The impulse to free education from the past is influenced by a prejudice that regards ideas that are not of the moment as old-fashioned and irrelevant. Yet the project of preserving the past through education does not mean an uncritical acceptance of the world as it; it means the assumption of adult responsibility for the world into which the young are integrated. The aim of this act is to acquaint the young with the world as it is so that they have the intellectual resources necessary for renewing it. Through education, all the important old questions are re-raised with the young, leading to a dialogue that moves humanity’s conversation forward.

Education needs to conserve the past. As Arendt argued, conservatism, in the sense of conservation, is of the essence of education. Her objective was not to conserve for the sake of nostalgia, but because she recognised that the conservation of the old provided the foundation for renewal and innovation. The characterisation of conservation as the essence of education can be easily misunderstood as a call inspired by a backward or reactionary political agenda. However, the argument for conservation is based on the understanding that, in a generational transaction, adults must assume responsibility for the world as it is and pass on its cultural and intellectual legacy to young people.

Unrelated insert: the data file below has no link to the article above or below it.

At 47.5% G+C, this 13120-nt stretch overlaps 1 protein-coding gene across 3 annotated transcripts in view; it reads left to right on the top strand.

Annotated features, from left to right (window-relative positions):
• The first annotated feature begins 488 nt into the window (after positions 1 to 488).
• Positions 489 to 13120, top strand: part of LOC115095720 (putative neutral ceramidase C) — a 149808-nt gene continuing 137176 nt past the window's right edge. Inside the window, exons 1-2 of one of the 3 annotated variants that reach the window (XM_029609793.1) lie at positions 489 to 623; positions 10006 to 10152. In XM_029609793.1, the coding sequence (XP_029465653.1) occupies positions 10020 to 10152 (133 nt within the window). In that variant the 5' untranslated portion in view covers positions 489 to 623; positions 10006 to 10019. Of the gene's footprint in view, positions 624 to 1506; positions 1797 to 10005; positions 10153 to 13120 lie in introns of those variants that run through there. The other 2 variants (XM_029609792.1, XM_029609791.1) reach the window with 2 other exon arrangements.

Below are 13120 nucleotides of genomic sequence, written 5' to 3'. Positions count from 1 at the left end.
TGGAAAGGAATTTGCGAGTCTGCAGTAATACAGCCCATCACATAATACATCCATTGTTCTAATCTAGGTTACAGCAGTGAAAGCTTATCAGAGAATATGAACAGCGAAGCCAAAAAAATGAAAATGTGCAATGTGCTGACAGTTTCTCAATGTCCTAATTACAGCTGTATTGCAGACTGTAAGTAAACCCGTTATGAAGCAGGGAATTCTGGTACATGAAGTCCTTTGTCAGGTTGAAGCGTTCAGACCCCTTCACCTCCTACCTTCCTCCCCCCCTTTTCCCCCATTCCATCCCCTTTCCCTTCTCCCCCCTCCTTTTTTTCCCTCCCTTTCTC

An attitude of conservation is called for specifically in the context of intergenerational transmission of this legacy. Until recently, leading thinkers from across the ideological divide understood the significance of transmitting the knowledge of the past to young people. Conservative thinker Matthew Arnold’s formulation of passing on ‘the best that has been thought and said in the world’ is virtually identical to Lenin’s insistence that education needs to transmit the ‘store of human knowledge’.

A liberal humanist education is underpinned by the assumption that children are rightful heirs to the legacy of the past. It takes responsibility for ensuring this inheritance is handed over to the young. It is because education gives meaning to human experience that it needs to be valued in its own right. One of the key characteristics of education is its lack of interest in an ulterior purpose. That does not mean it is uninterested in developments affecting children and society; it means that it regards the transmission of cultural and intellectual achievements of humanity to children as its defining mission.